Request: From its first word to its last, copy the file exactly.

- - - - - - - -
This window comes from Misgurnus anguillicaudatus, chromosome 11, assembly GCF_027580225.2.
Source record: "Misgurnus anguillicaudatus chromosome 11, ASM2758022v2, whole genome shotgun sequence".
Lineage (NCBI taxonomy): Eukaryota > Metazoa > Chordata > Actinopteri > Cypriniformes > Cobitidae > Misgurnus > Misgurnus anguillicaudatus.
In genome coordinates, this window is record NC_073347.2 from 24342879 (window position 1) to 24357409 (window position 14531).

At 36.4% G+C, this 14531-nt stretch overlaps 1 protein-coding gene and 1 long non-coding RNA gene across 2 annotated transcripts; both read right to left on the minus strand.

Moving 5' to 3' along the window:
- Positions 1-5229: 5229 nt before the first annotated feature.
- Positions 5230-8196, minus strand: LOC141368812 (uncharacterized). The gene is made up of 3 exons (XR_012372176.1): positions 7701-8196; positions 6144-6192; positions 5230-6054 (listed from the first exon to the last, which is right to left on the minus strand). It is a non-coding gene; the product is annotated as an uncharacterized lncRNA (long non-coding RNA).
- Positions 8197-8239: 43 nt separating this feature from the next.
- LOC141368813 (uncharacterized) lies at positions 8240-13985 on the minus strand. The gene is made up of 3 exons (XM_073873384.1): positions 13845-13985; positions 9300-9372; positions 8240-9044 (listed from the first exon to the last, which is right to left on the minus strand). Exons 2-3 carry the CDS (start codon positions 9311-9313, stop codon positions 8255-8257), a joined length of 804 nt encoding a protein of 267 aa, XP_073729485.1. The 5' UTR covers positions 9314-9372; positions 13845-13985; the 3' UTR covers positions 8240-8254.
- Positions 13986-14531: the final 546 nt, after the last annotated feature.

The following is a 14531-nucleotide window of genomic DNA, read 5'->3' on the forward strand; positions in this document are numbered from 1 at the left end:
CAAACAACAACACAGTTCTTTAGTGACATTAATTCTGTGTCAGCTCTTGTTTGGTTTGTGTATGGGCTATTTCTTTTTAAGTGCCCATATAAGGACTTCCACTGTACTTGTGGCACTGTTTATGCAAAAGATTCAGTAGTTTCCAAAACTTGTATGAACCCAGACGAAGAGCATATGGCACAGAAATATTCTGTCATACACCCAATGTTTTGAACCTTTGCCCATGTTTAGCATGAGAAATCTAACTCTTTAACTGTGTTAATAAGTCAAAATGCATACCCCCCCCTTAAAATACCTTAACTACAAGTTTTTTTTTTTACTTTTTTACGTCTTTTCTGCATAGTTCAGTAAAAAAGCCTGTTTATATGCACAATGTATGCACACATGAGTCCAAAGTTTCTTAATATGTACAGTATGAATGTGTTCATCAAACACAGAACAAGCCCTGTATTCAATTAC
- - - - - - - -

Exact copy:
This window comes from Misgurnus anguillicaudatus, chromosome 11, assembly GCF_027580225.2.
Source record: "Misgurnus anguillicaudatus chromosome 11, ASM2758022v2, whole genome shotgun sequence".
Lineage (NCBI taxonomy): Eukaryota > Metazoa > Chordata > Actinopteri > Cypriniformes > Cobitidae > Misgurnus > Misgurnus anguillicaudatus.
In genome coordinates, this window is record NC_073347.2 from 24342879 (window position 1) to 24357409 (window position 14531).

At 36.4% G+C, this 14531-nt stretch overlaps 1 protein-coding gene and 1 long non-coding RNA gene across 2 annotated transcripts; both read right to left on the minus strand.

Moving 5' to 3' along the window:
- Positions 1-5229: 5229 nt before the first annotated feature.
- Positions 5230-8196, minus strand: LOC141368812 (uncharacterized). The gene is made up of 3 exons (XR_012372176.1): positions 7701-8196; positions 6144-6192; positions 5230-6054 (listed from the first exon to the last, which is right to left on the minus strand). It is a non-coding gene; the product is annotated as an uncharacterized lncRNA (long non-coding RNA).
- Positions 8197-8239: 43 nt separating this feature from the next.
- LOC141368813 (uncharacterized) lies at positions 8240-13985 on the minus strand. The gene is made up of 3 exons (XM_073873384.1): positions 13845-13985; positions 9300-9372; positions 8240-9044 (listed from the first exon to the last, which is right to left on the minus strand). Exons 2-3 carry the CDS (start codon positions 9311-9313, stop codon positions 8255-8257), a joined length of 804 nt encoding a protein of 267 aa, XP_073729485.1. The 5' UTR covers positions 9314-9372; positions 13845-13985; the 3' UTR covers positions 8240-8254.
- Positions 13986-14531: the final 546 nt, after the last annotated feature.

The following is a 14531-nucleotide window of genomic DNA, read 5'->3' on the forward strand; positions in this document are numbered from 1 at the left end:
CAAACAACAACACAGTTCTTTAGTGACATTAATTCTGTGTCAGCTCTTGTTTGGTTTGTGTATGGGCTATTTCTTTTTAAGTGCCCATATAAGGACTTCCACTGTACTTGTGGCACTGTTTATGCAAAAGATTCAGTAGTTTCCAAAACTTGTATGAACCCAGACGAAGAGCATATGGCACAGAAATATTCTGTCATACACCCAATGTTTTGAACCTTTGCCCATGTTTAGCATGAGAAATCTAACTCTTTAACTGTGTTAATAAGTCAAAATGCATACCCCCCCCTTAAAATACCTTAACTACAAGTTTTTTTTTTTACTTTTTTACGTCTTTTCTGCATAGTTCAGTAAAAAAGCCTGTTTATATGCACAATGTATGCACACATGAGTCCAAAGTTTCTTAATATGTACAGTATGAATGTGTTCATCAAACACAGAACAAGCCCTGTATTCAATTAC